• When things aren’t going to plan. Perhaps you haven’t been able to fill the vacancies fast enough, or the renovation is taking longer or costing more, or there have been unexpected expenses and repairs. Maybe the building is even losing money. Bottom line, you are behind on your projections. Your investors won’t make the return you projected for them, or perhaps they might even lose money.

Related: 4 Essential Steps to Take BEFORE Seeking Private Money

Most real estate syndicators stop communicating when things start going badly. This is a huge mistake because it angers the investors, and if it continues, may result in lawsuits. Plus it’s just plain rude. My approach is to increase the level of communication to let the investors know what’s going on. And if, God forbid, you end up selling for a loss, they won’t be taken by surprise.

Conclusion

I’ve been a silent investor in projects where I rarely heard from the sponsor. In one case, the deal went bad, and the sponsor became radio silent. The investors became increasingly agitated, began to organize, and eventually sued the sponsor.

If you have investors in your deal, it’s critical that you communicate with them regularly. It’s common courtesy, keeps your investors happy (and out of court) and it gives you the discipline to know what’s going on with your project.

How do you communicate with your investors?

Let us know with a comment!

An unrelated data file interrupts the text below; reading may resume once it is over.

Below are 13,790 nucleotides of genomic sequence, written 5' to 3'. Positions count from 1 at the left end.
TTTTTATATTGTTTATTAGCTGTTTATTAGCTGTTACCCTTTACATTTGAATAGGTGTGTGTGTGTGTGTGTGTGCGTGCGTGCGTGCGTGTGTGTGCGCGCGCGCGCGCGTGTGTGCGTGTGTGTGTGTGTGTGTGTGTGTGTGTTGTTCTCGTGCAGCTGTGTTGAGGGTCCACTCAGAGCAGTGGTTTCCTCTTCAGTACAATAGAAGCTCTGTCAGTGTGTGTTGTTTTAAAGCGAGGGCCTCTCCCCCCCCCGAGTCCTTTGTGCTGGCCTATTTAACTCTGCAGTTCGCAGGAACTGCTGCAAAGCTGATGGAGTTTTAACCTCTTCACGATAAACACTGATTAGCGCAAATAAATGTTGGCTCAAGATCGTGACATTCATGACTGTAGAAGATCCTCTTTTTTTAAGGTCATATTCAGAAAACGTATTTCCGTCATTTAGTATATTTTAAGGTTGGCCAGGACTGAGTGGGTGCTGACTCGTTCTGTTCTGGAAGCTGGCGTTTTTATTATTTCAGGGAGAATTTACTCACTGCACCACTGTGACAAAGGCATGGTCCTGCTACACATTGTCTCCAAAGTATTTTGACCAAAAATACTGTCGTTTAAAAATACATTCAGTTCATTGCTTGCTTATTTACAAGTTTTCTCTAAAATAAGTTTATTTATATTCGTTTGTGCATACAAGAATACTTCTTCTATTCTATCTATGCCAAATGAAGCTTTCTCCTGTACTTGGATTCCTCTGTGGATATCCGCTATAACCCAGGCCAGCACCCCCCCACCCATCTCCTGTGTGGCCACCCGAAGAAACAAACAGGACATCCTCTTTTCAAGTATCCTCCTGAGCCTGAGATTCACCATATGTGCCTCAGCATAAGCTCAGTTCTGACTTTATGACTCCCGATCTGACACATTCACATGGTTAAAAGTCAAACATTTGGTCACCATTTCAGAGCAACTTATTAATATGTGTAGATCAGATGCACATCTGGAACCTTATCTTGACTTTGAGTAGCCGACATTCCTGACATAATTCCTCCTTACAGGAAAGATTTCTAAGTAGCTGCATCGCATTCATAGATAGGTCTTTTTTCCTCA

About Author

Michael Blank

Michael Blank’s passion is being an entrepreneur and helping others become (better) entrepreneurs. His focus is buying apartment buildings by raising money from private individuals. He’s been investing in residential and multifamily real estate since 2005. He is the creator of the Syndicated Deal Analyzer and the eBook "The Secret to Raising Money to Buy Your First Apartment Building".

8 Comments

  1. Adam Schneider

    Michael,
    Fantastic article. You shared tips that I’m going to implement. I like to show before/after photos of projects to my investors. Also, for first time money lenders, I send a really nice bottle of wine to their home to celebrate when a house closes. I find that they share it with their spouse, and it gets the spouse more interested in doing future deals!
    Adam

  2. William Morrison

    Great Recap.
    As an investor my goal is to start with the people side first, not the deal.
    I’d like to find out before I invest what their track record is and not from them. I’m talking about their communication track record. Too many talk a good line. An accountant gave me one of the best leads. They knew the track record and quality of people involved.

    Funny the same qualities you mention above are important in a Property Management firm as well. Hard to fix when people leave that made a firm great though. Where as in a partnership you’re more tied to the people for the life of the venture. (Assuming you’re dealing with principals)

  3. Pingback: Why, What, and How To Communicate With Your Investors

  4. Kevin Yeats

    I agree with this blog.

    Keep in mind that this type of writing (communication) is NOT a mystery novel. Don’t make the reader (the investor) dig for the important point of the communication. Tell him or her right up front the reason for the communication.

    Obviously the investor will LOVE hearing good news like this headline

    “Ahead of schedule on Y-T-D profits”

    But if you have to give bad news … also give a solution (or 2 or 3).

    “The tenant that usually gives the most trouble has not paid this month’s rent (as of the 5th). I will post a three day pay-or-quit notice at 7 AM tomorrow and will contact our eviction attorney. I will keep you apprised of the status.”